- Last Updated: 5:42 PM, January 8, 2013
- Posted: 11:07 AM, January 8, 2013
A federal judge today ordered the NYPD to "immediately cease" stopping people outside Bronx apartments enrolled in a voluntary anti-crime program unless cops have "reasonable suspicion of trespass,” but will allow the controversial stop-and-frisk policies to continue with modifications.
In a massive, 157-page decision, Judge Shira Scheindlin said she was "not ordering the abolition or even a reduction" of the city's "Clean Halls" program, under which landlords can let cops patrol inside privately-owned apartment buildings to crack down on drug dealing and other crimes.
But she said her ruling "is directed squarely at a category of stops lacking reasonable suspicion."
Plaintiffs in the case, four black and Latino Bronx residents represented by the New York Civil Liberties Union, charged that cops systematically violate people’s rights and target minorities by stopping them outside "Clean Halls" buildings on suspicion of trespassing. It is one of three cases before Scheindlin challenging the NYPD’s stop-and-frisk policies.
“In sum, while it may be difficult to say where, precisely, to draw the line between constitutional and unconstitutional police encounters, such a line exists, and the NYPD has systematically crossed it when making trespass stops outside [Clean Halls] buildings in the Bronx,” Scheindlin wrote. “For those of us who do not fear being stopped as we approach or leave our own homes or those of our friends and families, it is difficult to believe that residents of one of our boroughs live under such a threat. In light of the evidence presented at the hearing, however, I am compelled to conclude that this is the case.
Still, Scheindlin did not challenge the effectiveness of stop-and-frisks as a law enforcement tool.
“I am not ordering the abolition or even a reduction of [Clean Halls[, which appears to be a valuable way of using the NYPD’s resources to enhance the security in voluntarily enrolled private buildings,” she wrote.
Instead, she said cops will be expected to justify every stop-and-frisk encounter beyond saying an individual was suspicious.
"In order for an officer to have 'reasonable suspicion' that an individual is engaged in criminal trespass, the officer must be able to articulate facts providing 'a minimal level of objective justification for making the stop,' which means 'something more than an inchoate and unparticularized suspicion or hunch,'" she wrote.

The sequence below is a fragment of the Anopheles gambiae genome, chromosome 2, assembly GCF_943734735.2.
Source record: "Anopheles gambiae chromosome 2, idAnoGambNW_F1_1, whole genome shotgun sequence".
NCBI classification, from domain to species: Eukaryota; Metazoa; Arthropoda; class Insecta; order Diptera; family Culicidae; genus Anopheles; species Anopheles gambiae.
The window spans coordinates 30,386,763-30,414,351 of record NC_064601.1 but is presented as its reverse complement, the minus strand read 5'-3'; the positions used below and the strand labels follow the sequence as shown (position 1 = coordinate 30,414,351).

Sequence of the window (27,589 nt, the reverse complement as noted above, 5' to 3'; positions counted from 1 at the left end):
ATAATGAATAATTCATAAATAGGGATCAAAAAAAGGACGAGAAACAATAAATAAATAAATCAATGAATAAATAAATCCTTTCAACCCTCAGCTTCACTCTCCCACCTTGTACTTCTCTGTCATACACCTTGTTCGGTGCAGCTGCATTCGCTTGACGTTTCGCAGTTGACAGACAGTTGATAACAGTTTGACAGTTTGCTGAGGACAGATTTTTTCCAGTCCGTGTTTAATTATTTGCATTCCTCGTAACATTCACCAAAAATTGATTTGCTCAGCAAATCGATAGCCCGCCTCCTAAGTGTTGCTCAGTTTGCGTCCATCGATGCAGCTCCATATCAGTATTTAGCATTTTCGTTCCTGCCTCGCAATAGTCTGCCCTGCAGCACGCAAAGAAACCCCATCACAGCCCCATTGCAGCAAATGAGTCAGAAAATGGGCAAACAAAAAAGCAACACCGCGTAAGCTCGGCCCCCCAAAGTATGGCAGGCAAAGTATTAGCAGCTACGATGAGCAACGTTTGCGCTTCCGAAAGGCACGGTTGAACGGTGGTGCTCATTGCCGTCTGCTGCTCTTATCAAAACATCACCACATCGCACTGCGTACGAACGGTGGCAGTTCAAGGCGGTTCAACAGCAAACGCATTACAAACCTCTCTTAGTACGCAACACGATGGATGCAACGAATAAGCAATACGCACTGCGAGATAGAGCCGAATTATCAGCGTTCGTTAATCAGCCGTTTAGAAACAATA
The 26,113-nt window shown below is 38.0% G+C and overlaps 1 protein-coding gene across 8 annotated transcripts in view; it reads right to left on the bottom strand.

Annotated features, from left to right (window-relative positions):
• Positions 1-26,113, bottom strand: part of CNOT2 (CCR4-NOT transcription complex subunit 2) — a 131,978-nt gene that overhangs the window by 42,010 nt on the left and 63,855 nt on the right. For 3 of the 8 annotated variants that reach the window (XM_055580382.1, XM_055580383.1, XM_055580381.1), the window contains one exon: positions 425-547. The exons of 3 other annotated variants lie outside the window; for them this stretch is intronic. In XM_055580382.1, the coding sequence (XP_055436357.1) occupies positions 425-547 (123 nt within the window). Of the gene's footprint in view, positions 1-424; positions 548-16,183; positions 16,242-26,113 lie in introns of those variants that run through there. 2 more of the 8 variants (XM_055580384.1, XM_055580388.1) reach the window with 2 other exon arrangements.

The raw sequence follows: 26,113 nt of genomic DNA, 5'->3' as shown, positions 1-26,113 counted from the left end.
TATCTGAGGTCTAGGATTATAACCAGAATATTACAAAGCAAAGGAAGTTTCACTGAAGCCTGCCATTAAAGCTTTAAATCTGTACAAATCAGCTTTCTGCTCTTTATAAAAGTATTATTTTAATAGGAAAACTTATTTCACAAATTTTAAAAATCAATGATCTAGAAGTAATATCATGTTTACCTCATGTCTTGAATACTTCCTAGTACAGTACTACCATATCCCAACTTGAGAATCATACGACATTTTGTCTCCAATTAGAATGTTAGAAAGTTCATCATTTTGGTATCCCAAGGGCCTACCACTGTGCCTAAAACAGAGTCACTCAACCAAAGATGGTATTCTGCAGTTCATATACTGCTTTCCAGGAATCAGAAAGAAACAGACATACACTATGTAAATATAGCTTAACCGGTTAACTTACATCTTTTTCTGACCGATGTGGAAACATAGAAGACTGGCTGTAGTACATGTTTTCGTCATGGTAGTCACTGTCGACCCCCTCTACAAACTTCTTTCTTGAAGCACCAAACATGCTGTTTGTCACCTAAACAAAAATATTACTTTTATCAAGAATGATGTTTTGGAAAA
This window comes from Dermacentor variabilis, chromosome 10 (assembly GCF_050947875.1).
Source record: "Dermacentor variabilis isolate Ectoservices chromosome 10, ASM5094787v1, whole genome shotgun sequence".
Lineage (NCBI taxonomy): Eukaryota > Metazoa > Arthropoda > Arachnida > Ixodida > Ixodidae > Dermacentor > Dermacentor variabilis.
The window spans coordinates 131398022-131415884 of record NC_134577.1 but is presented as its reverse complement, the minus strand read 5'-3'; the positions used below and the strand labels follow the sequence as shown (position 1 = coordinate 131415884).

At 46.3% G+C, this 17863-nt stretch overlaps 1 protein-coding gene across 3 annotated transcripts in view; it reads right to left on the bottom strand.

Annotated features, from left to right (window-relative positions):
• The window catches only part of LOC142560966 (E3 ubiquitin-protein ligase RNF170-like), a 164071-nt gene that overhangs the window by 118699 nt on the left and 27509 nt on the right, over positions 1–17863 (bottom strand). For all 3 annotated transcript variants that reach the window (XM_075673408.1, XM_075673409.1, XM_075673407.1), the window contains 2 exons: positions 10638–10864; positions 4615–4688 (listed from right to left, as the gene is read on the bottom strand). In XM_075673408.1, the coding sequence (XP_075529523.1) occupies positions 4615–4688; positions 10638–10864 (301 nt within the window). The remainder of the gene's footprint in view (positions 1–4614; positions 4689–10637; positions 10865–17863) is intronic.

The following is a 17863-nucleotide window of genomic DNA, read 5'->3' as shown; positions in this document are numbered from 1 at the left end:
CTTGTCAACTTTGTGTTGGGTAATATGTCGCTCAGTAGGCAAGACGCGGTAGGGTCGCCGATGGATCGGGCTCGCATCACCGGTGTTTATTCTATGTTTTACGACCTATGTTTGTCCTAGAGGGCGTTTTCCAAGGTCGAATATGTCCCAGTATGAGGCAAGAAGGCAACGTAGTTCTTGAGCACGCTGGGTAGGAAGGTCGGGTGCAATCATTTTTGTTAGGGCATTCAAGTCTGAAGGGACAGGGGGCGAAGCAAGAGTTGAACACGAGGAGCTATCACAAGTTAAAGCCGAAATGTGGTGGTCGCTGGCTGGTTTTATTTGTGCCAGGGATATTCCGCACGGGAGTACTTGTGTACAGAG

"In particular, an individual observed exiting or entering a [Clean Halls] building does not establish reasonable suspicion of trespass, even if the building is located in a high crime area, and regardless of the time of day,” she wrote.
In a statement, NYPD Commissioner Ray Kelly blasted the decision.
“Some may take for granted the safety provided by doormen who routinely challenge visitors to their apartment buildings. Through 'Clean Halls,' the police have worked to provide a modicum of safety for less prosperous tenants,” he said. “Their landlords explicitly requested this extra level of protection. The NYPD is fully committed to doing so in a manner that respects the constitutional rights of residents and visitors. Today's decision unnecessarily interferes with the Department's efforts to use all of the crime-fighting tools necessary to keep Clean Halls buildings safe and secure."
She also said she is considering an order to mandate the NYPD to revise its written policies and training for stop-and-frisk encounters inside and outside of buildings in the "Clean Halls" program. She may also order the police to document each encounter and have supervisors periodically review them to make sure there was a reason for the stop. Many of these policies were already instituted by the NYPD.
“The NYPD is ordered immediately to cease performing trespass stops outside [Clean Halls] buildings in the Bronx without reasonable suspicion of trespass, in
accordance with the law,” she wrote.
The NYCLU declared the decision a major victory.
“Today’s decision is a major step toward dismantling the NYPD’s stop-and-frisk regime,” said NYCLU Executive Director Donna Lieberman. “Operation Clean Halls has placed New Yorkers, mostly black and Latino, under siege in their own homes in thousands of apartment buildings. This aggressive assault on people’s constitutional rights must be stopped.”
The NYPD and city attorneys had no immediate comment.
But, John Jay prof Gene O’Donnell says the ruling sounds worse than it actually is for the NYPD: “I think it looks more dramatic than it will turn out to be,” he said. “She is basically saying clean up your act.